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NAR Top Articles - Structural Biology

Structural Biology

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January 2015

A competitive formation of DNA:RNA hybrid G-quadruplex is responsible to the mitochondrial transcription termination at the DNA replication priming site
K. W. Zheng, R. Y. Wu, Y. D. He, S. Xiao, J. Y. Zhang, J. Q. Liu, Y. H. Hao and Z. Tan
Nucleic Acids Res. (2014) 42 (16): 10832-10844
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Human mitochondrial DNA contains a distinctive guanine-rich motif denoted conserved sequence block II (CSB II) that stops RNA transcription, producing prematurely terminated transcripts to prime mitochondrial DNA replication. Recently, we reported a general phenomenon that DNA:RNA hybrid G-quadruplexes (HQs) readily form during transcription when the non-template DNA strand is guanine-rich and such HQs in turn regulate transcription. In this work, we show that transcription of mitochondrial DNA leads to the formation of a stable HQ or alternatively an unstable intramolecular DNA G-quadruplex (DQ) at the CSB II. The HQ is the dominant species and contributes to the majority of the premature transcription termination. Manipulating the stability of the DQ has little effect on the termination even in the absence of HQ; however, abolishing the formation of HQs by preventing the participation of either DNA or RNA abolishes the vast majority of the termination...

Structural basis of lariat RNA recognition by the intron debranching enzyme Dbr1
E. J. Montemayor, A. Katolik, N. E. Clark, A. B. Taylor, J. P. Schuermann, D. J. Combs, R. Johnsson, S. P. Holloway, S. W. Stevens, M. J. Damha and P. J. Hart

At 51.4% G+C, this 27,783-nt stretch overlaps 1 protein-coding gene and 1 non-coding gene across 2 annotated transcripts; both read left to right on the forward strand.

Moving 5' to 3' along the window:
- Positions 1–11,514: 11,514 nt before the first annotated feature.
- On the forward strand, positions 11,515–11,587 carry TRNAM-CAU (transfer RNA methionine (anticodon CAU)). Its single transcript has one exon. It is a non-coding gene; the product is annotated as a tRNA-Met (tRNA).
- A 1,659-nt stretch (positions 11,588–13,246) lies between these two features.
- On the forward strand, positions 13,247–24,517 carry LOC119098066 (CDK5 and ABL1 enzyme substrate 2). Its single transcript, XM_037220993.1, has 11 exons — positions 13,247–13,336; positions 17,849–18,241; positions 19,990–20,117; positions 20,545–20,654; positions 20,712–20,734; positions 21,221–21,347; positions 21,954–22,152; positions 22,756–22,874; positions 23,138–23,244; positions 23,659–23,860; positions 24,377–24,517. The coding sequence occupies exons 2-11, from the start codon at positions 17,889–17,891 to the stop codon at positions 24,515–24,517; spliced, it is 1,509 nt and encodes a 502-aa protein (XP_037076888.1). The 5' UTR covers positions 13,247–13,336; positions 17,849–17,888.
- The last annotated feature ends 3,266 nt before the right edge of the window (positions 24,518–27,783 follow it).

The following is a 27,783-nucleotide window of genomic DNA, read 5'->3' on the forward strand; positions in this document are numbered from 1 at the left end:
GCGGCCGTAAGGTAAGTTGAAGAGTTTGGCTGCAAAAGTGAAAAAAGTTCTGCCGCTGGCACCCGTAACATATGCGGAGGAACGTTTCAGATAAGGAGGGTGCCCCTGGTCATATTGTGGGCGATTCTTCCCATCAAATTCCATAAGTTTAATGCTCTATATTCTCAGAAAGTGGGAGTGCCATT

Nucleic Acids Res. (2014) 42 (16): 10845-10855
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The enzymatic processing of cellular RNA molecules requires selective recognition of unique chemical and topological features. The unusual 2',5'-phosphodiester linkages in RNA lariats produced by the spliceosome must be hydrolyzed by the intron debranching enzyme (Dbr1) before they can be metabolized or processed into essential cellular factors, such as snoRNA and miRNA. Dbr1 is also involved in the propagation of retrotransposons and retroviruses, although the precise role played by the enzyme in these processes is poorly understood. Here, we report the first structures of Dbr1 alone and in complex with several synthetic RNA compounds that mimic the branchpoint in lariat RNA. The structures, together with functional data on Dbr1 variants, reveal the molecular basis for 2',5'-phosphodiester recognition and explain why the enzyme lacks activity toward 3',5'-phosphodiester linkages. The findings illuminate structure/function relationships in a unique enzyme that is central to eukaryotic RNA metabolism and set the stage for the rational design of inhibitors...

Molecular insights into replication initiation by Q{beta} replicase using ribosomal protein S1
D. Takeshita, S. Yamashita and K. Tomita
Nucleic Acids Res. (2014) 42 (16): 10809-10822